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Heterogeneous Consumers and Fiscal Policy Shocks

  • Emily Anderson
  • Atsushi Inoue
  • Barbara Rossi

    (ICREA, Duke, UPF, CREI)

This paper studies stylized empirical facts regarding the effects of unexpected changes in aggregate macroeconomic policies on consumers that are allowed to differ depending on their individual characteristics. In particular, we focus on fiscal shocks due to their important effects on consumers' welfare. We use data from the Consumption Expenditure Survey (CEX) to estimate impulse responses as well as multipliers for government spending and tax policy shocks. The main empirical finding of this paper is that unexpected fiscal shocks have substantially different effects on consumers depending on their age, income levels, and education. In particular, the wealthiest individuals tend to behave according to the predictions of standard RBC models, whereas the poorest individuals tend to behave according to standard IS-LM (non-Ricardian) models, due to credit constraints. Furthermore, government spending policy shocks tend to decrease consumption inequality, whereas tax policy shocks most negatively affect the lives of the poor, more so than the rich, thus increasing consumption inequality.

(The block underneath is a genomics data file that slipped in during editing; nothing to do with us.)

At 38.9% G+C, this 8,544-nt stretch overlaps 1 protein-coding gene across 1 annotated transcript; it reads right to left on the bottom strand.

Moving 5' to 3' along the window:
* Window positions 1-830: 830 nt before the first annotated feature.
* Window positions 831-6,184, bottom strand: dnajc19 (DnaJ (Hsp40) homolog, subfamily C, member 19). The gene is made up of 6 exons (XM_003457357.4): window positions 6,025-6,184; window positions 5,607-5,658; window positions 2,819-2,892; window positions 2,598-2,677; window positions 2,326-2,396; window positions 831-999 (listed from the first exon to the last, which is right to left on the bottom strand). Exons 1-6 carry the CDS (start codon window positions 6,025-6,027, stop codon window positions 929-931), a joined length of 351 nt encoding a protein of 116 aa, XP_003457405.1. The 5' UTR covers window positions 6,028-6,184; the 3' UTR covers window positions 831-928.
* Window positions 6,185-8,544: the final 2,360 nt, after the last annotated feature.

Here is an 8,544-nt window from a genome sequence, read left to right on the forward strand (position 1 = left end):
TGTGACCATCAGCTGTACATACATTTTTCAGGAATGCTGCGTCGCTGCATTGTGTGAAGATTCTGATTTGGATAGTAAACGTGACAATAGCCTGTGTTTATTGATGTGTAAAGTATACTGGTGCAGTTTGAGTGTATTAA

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Paper provided by Society for Economic Dynamics in its series 2012 Meeting Papers with number 261.

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Date of creation: 2012
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Handle: RePEc:red:sed012:261
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Society for Economic Dynamics Marina Azzimonti Department of Economics Stonybrook University 10 Nicolls Road Stonybrook NY 11790 USA

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